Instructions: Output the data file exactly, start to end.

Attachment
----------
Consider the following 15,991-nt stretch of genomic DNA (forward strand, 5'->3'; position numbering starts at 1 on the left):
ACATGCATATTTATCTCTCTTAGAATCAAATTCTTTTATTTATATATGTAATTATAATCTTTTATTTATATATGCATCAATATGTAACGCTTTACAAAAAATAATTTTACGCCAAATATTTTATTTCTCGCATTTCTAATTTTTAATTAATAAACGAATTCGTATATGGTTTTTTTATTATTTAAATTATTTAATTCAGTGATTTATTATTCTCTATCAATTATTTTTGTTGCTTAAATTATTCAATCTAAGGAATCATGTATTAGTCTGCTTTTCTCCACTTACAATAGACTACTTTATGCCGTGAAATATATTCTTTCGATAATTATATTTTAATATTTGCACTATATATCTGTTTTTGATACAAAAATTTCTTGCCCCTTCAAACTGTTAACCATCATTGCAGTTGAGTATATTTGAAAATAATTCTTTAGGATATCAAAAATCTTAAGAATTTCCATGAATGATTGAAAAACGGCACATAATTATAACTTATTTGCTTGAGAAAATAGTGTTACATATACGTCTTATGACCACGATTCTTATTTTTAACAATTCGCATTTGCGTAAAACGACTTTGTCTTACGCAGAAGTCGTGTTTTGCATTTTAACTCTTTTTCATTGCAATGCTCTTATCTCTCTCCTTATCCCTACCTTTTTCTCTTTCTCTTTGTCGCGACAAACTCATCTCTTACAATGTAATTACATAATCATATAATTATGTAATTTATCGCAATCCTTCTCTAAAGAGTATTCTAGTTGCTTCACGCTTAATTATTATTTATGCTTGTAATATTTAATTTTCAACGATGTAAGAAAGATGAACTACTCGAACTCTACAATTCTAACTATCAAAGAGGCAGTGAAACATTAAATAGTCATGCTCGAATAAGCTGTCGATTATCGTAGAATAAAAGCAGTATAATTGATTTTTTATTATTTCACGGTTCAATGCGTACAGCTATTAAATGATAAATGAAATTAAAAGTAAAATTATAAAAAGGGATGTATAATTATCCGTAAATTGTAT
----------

Consider the following 15,991-nt stretch of genomic DNA (forward strand, 5'->3'; position numbering starts at 1 on the left):
ACATGCATATTTATCTCTCTTAGAATCAAATTCTTTTATTTATATATGTAATTATAATCTTTTATTTATATATGCATCAATATGTAACGCTTTACAAAAAATAATTTTACGCCAAATATTTTATTTCTCGCATTTCTAATTTTTAATTAATAAACGAATTCGTATATGGTTTTTTTATTATTTAAATTATTTAATTCAGTGATTTATTATTCTCTATCAATTATTTTTGTTGCTTAAATTATTCAATCTAAGGAATCATGTATTAGTCTGCTTTTCTCCACTTACAATAGACTACTTTATGCCGTGAAATATATTCTTTCGATAATTATATTTTAATATTTGCACTATATATCTGTTTTTGATACAAAAATTTCTTGCCCCTTCAAACTGTTAACCATCATTGCAGTTGAGTATATTTGAAAATAATTCTTTAGGATATCAAAAATCTTAAGAATTTCCATGAATGATTGAAAAACGGCACATAATTATAACTTATTTGCTTGAGAAAATAGTGTTACATATACGTCTTATGACCACGATTCTTATTTTTAACAATTCGCATTTGCGTAAAACGACTTTGTCTTACGCAGAAGTCGTGTTTTGCATTTTAACTCTTTTTCATTGCAATGCTCTTATCTCTCTCCTTATCCCTACCTTTTTCTCTTTCTCTTTGTCGCGACAAACTCATCTCTTACAATGTAATTACATAATCATATAATTATGTAATTTATCGCAATCCTTCTCTAAAGAGTATTCTAGTTGCTTCACGCTTAATTATTATTTATGCTTGTAATATTTAATTTTCAACGATGTAAGAAAGATGAACTACTCGAACTCTACAATTCTAACTATCAAAGAGGCAGTGAAACATTAAATAGTCATGCTCGAATAAGCTGTCGATTATCGTAGAATAAAAGCAGTATAATTGATTTTTTATTATTTCACGGTTCAATGCGTACAGCTATTAAATGATAAATGAAATTAAAAGTAAAATTATAAAAAGGGATGTATAATTATCCGTAAATTGTAT